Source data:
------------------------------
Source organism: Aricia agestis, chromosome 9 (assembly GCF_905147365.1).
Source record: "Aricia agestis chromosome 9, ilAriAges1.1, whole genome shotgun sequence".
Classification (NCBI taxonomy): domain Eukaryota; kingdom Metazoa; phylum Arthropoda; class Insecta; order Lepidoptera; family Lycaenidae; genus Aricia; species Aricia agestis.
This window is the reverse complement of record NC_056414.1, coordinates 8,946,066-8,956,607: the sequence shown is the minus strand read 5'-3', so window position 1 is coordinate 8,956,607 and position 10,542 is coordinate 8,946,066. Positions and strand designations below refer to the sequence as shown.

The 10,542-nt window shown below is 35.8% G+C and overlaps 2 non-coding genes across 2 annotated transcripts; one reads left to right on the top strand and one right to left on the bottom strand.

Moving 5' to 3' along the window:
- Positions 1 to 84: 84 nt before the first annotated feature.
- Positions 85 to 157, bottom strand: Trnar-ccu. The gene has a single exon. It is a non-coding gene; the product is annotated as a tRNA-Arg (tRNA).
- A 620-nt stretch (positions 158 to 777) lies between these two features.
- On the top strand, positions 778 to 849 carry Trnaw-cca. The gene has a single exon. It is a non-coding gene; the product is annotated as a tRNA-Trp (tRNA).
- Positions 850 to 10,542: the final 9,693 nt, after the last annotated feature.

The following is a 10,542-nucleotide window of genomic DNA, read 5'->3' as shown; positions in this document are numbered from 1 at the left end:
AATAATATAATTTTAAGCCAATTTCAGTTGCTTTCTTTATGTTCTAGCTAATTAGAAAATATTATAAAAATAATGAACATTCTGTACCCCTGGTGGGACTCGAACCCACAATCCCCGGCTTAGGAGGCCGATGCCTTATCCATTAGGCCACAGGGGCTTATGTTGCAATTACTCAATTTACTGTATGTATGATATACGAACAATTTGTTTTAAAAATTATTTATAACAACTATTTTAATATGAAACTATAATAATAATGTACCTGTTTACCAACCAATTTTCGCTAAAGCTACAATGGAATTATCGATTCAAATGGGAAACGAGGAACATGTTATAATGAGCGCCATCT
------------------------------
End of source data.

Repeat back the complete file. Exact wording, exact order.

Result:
Source organism: Aricia agestis, chromosome 9 (assembly GCF_905147365.1).
Source record: "Aricia agestis chromosome 9, ilAriAges1.1, whole genome shotgun sequence".
Classification (NCBI taxonomy): domain Eukaryota; kingdom Metazoa; phylum Arthropoda; class Insecta; order Lepidoptera; family Lycaenidae; genus Aricia; species Aricia agestis.
This window is the reverse complement of record NC_056414.1, coordinates 8,946,066-8,956,607: the sequence shown is the minus strand read 5'-3', so window position 1 is coordinate 8,956,607 and position 10,542 is coordinate 8,946,066. Positions and strand designations below refer to the sequence as shown.

The 10,542-nt window shown below is 35.8% G+C and overlaps 2 non-coding genes across 2 annotated transcripts; one reads left to right on the top strand and one right to left on the bottom strand.

Moving 5' to 3' along the window:
- Positions 1 to 84: 84 nt before the first annotated feature.
- Positions 85 to 157, bottom strand: Trnar-ccu. The gene has a single exon. It is a non-coding gene; the product is annotated as a tRNA-Arg (tRNA).
- A 620-nt stretch (positions 158 to 777) lies between these two features.
- On the top strand, positions 778 to 849 carry Trnaw-cca. The gene has a single exon. It is a non-coding gene; the product is annotated as a tRNA-Trp (tRNA).
- Positions 850 to 10,542: the final 9,693 nt, after the last annotated feature.

The following is a 10,542-nucleotide window of genomic DNA, read 5'->3' as shown; positions in this document are numbered from 1 at the left end:
AATAATATAATTTTAAGCCAATTTCAGTTGCTTTCTTTATGTTCTAGCTAATTAGAAAATATTATAAAAATAATGAACATTCTGTACCCCTGGTGGGACTCGAACCCACAATCCCCGGCTTAGGAGGCCGATGCCTTATCCATTAGGCCACAGGGGCTTATGTTGCAATTACTCAATTTACTGTATGTATGATATACGAACAATTTGTTTTAAAAATTATTTATAACAACTATTTTAATATGAAACTATAATAATAATGTACCTGTTTACCAACCAATTTTCGCTAAAGCTACAATGGAATTATCGATTCAAATGGGAAACGAGGAACATGTTATAATGAGCGCCATCT